The Bioethics of Denying Patients Organ Transplants

Wednesday, January 18, 2012

premature baby, hands (flickr: Matt Davis)

Three-year-old Amelia Rivera has a rare genetic disease called Wolf-Hirschhorn Syndrome. She suffers from mental impairment, epileptic-like seizures, and she can't walk or talk. Besides her illness she's in desperate need of a kidney transplant to live to see her fourth birthday. But the Children’s Hospital of Philadelphia, where Amelia is treated, told Amelia’s family that they would not perform a transplant even if a family member donates a kidney. The reason, according to her mother's blog, is because she is “mentally retarded.”

Dr. Art Caplan is a professor of bioethics at the University of Pennsylvania, who is familiar with the ethical questions surrounding transplant cases.

Guests:

Dr. Art Caplan

Produced by:

Kristen Meinzer

Comments [2]

Molly from New Jersey

CHOP and HUP have great reputations for successful kidney transplants. There are several things that go into getting that kind of reputation - skilled doctors and transplant teams, excellent facilities, and finding ways to redirect patients that have less than a stellar chance at a successful transplant. This can be done most effectively by refusing to transplant until additional tests are run, having to wait weeks for tests, etc. Eventually the potential recipient will either become sicker, and no longer be a candidate, or they will get frustrated enough to seek out another doctor at another hospital. About 15 years ago, this happened to my husband and I, who had both been admitted for a living donor transplant the following day, until we were told there was a problem, and additional tests were needed for the recipient, but the next available appointment was about a month away. We went to another doctor in NJ, who ran the tests, said all was fine, performed the transplant, and my husband lived another seven years, with no further kidney problems. However, the experience was an eye-opener. My guess is that the child has a less than stellar chance at a successful transplant, and they're coming up with other reasons to disqualify her, to avoid a black mark on their record.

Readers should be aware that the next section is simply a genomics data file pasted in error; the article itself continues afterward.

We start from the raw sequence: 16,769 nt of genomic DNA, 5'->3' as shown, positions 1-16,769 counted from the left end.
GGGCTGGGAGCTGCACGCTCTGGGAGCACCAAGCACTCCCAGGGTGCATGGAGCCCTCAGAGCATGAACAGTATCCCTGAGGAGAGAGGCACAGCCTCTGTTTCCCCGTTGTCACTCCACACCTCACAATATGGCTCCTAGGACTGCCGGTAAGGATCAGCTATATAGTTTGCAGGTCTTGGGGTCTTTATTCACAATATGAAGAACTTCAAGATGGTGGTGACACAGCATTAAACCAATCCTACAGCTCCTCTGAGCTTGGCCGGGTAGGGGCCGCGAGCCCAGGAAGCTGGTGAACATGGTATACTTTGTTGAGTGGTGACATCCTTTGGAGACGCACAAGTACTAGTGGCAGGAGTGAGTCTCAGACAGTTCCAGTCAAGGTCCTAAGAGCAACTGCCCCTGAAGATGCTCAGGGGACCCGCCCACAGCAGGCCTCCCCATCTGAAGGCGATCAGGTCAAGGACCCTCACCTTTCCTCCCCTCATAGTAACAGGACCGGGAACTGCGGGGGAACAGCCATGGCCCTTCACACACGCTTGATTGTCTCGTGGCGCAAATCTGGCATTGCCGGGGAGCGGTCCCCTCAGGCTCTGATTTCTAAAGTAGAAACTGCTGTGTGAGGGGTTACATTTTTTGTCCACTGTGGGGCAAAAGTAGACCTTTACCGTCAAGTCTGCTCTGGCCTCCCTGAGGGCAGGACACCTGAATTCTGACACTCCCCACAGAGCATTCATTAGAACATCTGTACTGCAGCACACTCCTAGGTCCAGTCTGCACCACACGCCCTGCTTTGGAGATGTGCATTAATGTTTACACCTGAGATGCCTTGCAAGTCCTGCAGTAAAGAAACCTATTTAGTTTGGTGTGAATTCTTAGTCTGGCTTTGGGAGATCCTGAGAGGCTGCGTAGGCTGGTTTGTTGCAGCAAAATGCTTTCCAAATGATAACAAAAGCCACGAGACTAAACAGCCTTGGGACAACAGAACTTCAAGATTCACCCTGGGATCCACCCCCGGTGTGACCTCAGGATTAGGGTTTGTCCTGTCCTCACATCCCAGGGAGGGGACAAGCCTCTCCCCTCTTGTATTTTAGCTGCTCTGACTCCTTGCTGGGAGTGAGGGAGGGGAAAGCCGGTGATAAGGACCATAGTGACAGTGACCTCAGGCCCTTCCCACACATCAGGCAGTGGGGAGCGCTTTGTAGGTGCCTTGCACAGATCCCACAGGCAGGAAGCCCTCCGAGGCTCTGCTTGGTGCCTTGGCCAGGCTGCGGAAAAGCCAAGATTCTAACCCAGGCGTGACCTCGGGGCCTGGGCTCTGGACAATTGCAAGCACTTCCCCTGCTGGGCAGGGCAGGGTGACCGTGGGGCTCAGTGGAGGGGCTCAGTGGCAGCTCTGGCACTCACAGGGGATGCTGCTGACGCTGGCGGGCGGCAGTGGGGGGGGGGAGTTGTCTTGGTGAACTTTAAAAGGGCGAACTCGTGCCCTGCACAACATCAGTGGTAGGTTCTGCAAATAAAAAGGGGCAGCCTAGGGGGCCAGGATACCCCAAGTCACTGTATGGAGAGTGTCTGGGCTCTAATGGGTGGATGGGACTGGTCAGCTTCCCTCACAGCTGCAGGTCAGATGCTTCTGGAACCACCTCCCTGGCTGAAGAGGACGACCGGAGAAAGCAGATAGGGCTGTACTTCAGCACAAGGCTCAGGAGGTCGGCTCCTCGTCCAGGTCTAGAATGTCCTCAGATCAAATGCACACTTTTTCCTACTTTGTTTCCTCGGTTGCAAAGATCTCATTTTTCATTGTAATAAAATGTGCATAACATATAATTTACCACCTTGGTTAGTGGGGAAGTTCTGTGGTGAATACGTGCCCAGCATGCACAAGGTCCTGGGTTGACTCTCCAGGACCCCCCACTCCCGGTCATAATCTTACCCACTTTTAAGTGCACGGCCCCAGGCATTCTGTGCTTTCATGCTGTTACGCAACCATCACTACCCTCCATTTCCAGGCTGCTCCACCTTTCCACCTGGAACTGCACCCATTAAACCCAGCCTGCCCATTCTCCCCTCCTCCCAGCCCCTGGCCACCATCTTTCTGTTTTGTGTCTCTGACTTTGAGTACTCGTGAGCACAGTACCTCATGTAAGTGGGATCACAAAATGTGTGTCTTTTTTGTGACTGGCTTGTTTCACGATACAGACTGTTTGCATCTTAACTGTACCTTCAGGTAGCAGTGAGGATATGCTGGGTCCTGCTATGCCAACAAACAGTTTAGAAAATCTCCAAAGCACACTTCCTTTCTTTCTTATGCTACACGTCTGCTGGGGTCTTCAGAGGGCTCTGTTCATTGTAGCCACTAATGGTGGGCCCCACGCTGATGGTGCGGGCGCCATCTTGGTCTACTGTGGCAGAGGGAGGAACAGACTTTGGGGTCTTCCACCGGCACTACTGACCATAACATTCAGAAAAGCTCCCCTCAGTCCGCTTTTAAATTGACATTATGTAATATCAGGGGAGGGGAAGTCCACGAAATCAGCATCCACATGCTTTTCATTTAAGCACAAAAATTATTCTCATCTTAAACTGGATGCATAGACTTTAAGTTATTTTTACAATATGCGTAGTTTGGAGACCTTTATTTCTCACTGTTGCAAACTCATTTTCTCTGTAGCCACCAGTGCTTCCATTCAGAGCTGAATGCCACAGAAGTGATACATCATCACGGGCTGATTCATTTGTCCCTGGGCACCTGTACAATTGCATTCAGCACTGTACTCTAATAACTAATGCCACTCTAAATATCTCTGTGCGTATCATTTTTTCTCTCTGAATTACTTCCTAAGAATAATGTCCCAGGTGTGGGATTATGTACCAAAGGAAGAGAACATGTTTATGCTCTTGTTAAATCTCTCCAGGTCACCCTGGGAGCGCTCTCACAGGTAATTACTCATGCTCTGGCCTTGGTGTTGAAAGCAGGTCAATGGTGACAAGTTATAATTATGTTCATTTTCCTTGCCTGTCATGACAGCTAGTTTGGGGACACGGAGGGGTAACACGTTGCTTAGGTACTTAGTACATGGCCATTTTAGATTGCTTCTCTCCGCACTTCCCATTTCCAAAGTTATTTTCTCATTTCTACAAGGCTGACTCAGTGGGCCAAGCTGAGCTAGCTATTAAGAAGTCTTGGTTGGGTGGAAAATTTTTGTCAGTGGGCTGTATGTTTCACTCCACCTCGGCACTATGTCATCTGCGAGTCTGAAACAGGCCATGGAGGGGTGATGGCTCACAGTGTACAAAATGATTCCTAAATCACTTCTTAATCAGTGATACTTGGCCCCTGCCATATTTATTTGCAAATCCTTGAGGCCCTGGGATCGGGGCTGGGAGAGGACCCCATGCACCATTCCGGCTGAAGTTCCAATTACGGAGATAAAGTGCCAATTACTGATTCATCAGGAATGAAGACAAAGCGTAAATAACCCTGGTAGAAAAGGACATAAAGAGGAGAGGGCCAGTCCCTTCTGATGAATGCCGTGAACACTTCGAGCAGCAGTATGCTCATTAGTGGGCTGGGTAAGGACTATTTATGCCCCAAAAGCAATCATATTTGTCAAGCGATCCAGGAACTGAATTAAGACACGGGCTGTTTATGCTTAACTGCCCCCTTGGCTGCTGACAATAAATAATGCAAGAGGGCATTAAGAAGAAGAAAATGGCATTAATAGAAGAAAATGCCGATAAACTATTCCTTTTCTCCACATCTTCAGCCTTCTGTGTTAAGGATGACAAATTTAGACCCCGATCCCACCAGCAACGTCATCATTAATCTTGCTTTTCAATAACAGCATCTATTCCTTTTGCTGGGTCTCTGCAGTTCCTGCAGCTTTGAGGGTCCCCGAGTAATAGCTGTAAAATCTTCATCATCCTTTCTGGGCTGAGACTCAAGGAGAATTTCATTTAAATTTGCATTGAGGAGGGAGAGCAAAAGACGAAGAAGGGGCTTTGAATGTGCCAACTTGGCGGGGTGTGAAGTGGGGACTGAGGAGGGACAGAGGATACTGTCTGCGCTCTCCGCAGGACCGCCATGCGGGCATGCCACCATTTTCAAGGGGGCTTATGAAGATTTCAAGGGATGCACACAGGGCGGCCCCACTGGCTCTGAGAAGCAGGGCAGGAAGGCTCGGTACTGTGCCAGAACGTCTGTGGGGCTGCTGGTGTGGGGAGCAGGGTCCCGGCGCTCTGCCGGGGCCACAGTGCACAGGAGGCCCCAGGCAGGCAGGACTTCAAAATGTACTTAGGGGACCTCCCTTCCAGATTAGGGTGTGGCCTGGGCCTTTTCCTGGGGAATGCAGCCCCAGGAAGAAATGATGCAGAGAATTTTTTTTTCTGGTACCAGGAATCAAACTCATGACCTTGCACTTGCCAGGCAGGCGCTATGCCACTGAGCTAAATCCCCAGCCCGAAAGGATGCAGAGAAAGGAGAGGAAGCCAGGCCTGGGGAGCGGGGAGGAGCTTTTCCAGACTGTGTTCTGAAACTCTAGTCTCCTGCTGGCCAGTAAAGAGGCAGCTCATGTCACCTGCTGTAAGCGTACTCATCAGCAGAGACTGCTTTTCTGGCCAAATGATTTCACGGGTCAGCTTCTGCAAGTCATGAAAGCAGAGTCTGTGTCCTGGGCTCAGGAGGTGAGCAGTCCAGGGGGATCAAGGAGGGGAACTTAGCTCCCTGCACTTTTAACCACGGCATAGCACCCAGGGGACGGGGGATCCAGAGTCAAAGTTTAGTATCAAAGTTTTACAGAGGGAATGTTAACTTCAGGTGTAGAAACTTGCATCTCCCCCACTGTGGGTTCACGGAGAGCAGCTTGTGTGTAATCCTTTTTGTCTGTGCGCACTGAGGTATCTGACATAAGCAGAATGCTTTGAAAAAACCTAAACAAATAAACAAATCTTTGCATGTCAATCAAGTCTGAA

Jan. 19 2012 12:09 PM
Charles

When interviewing a physician or a technically-oriented Ph.D., it is really annoying to hear Celeste Headlee refer to guests by their first names, instead of "Doctor." She does it all the time, including with public officials whose titles (Senator, Congressman, Officer, etc.) really ought to be included in the conversation. Not so much out of any false sense of entitlement but just for quick, easy and clear refefrence as to who the subjects are.

Jan. 18 2012 09:18 AM

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